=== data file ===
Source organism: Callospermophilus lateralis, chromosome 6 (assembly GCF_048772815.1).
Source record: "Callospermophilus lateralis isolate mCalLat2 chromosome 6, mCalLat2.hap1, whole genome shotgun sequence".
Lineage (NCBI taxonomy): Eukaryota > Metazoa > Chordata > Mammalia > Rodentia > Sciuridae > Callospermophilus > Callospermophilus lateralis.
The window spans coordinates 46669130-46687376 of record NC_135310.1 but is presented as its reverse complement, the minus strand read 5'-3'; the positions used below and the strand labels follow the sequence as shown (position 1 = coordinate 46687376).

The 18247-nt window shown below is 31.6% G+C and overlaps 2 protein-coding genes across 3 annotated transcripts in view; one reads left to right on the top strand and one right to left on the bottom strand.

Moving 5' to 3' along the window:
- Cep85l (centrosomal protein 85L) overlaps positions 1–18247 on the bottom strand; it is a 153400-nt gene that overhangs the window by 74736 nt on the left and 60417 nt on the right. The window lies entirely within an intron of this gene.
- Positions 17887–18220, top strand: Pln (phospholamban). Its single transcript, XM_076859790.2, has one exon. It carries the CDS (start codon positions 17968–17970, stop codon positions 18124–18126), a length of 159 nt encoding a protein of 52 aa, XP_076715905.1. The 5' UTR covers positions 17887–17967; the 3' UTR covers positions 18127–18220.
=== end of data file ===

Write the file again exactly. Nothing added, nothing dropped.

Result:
Source organism: Callospermophilus lateralis, chromosome 6 (assembly GCF_048772815.1).
Source record: "Callospermophilus lateralis isolate mCalLat2 chromosome 6, mCalLat2.hap1, whole genome shotgun sequence".
Lineage (NCBI taxonomy): Eukaryota > Metazoa > Chordata > Mammalia > Rodentia > Sciuridae > Callospermophilus > Callospermophilus lateralis.
The window spans coordinates 46669130-46687376 of record NC_135310.1 but is presented as its reverse complement, the minus strand read 5'-3'; the positions used below and the strand labels follow the sequence as shown (position 1 = coordinate 46687376).

The 18247-nt window shown below is 31.6% G+C and overlaps 2 protein-coding genes across 3 annotated transcripts in view; one reads left to right on the top strand and one right to left on the bottom strand.

Moving 5' to 3' along the window:
- Cep85l (centrosomal protein 85L) overlaps positions 1–18247 on the bottom strand; it is a 153400-nt gene that overhangs the window by 74736 nt on the left and 60417 nt on the right. The window lies entirely within an intron of this gene.
- Positions 17887–18220, top strand: Pln (phospholamban). Its single transcript, XM_076859790.2, has one exon. It carries the CDS (start codon positions 17968–17970, stop codon positions 18124–18126), a length of 159 nt encoding a protein of 52 aa, XP_076715905.1. The 5' UTR covers positions 17887–17967; the 3' UTR covers positions 18127–18220.